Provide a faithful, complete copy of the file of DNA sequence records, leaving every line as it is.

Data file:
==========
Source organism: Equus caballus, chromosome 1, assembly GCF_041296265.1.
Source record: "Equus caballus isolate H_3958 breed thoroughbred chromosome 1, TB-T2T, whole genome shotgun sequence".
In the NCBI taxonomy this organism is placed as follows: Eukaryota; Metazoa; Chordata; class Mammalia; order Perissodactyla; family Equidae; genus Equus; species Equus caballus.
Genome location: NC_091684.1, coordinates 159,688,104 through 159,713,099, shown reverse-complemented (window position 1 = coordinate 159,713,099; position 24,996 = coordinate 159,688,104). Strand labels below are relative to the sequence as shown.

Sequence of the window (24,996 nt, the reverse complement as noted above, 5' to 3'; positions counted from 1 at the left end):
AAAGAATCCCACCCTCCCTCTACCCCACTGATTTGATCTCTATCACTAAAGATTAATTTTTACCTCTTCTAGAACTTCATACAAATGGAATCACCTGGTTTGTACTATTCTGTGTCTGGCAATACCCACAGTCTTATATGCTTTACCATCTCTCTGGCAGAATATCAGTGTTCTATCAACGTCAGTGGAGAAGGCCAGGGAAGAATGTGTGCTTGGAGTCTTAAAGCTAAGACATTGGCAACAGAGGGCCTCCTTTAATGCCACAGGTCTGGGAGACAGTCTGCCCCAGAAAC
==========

Source organism: Equus caballus, chromosome 1, assembly GCF_041296265.1.
Source record: "Equus caballus isolate H_3958 breed thoroughbred chromosome 1, TB-T2T, whole genome shotgun sequence".
In the NCBI taxonomy this organism is placed as follows: Eukaryota; Metazoa; Chordata; class Mammalia; order Perissodactyla; family Equidae; genus Equus; species Equus caballus.
Genome location: NC_091684.1, coordinates 159,688,104 through 159,713,099, shown reverse-complemented (window position 1 = coordinate 159,713,099; position 24,996 = coordinate 159,688,104). Strand labels below are relative to the sequence as shown.

Sequence of the window (24,996 nt, the reverse complement as noted above, 5' to 3'; positions counted from 1 at the left end):
AAAGAATCCCACCCTCCCTCTACCCCACTGATTTGATCTCTATCACTAAAGATTAATTTTTACCTCTTCTAGAACTTCATACAAATGGAATCACCTGGTTTGTACTATTCTGTGTCTGGCAATACCCACAGTCTTATATGCTTTACCATCTCTCTGGCAGAATATCAGTGTTCTATCAACGTCAGTGGAGAAGGCCAGGGAAGAATGTGTGCTTGGAGTCTTAAAGCTAAGACATTGGCAACAGAGGGCCTCCTTTAATGCCACAGGTCTGGGAGACAGTCTGCCCCAGAAAC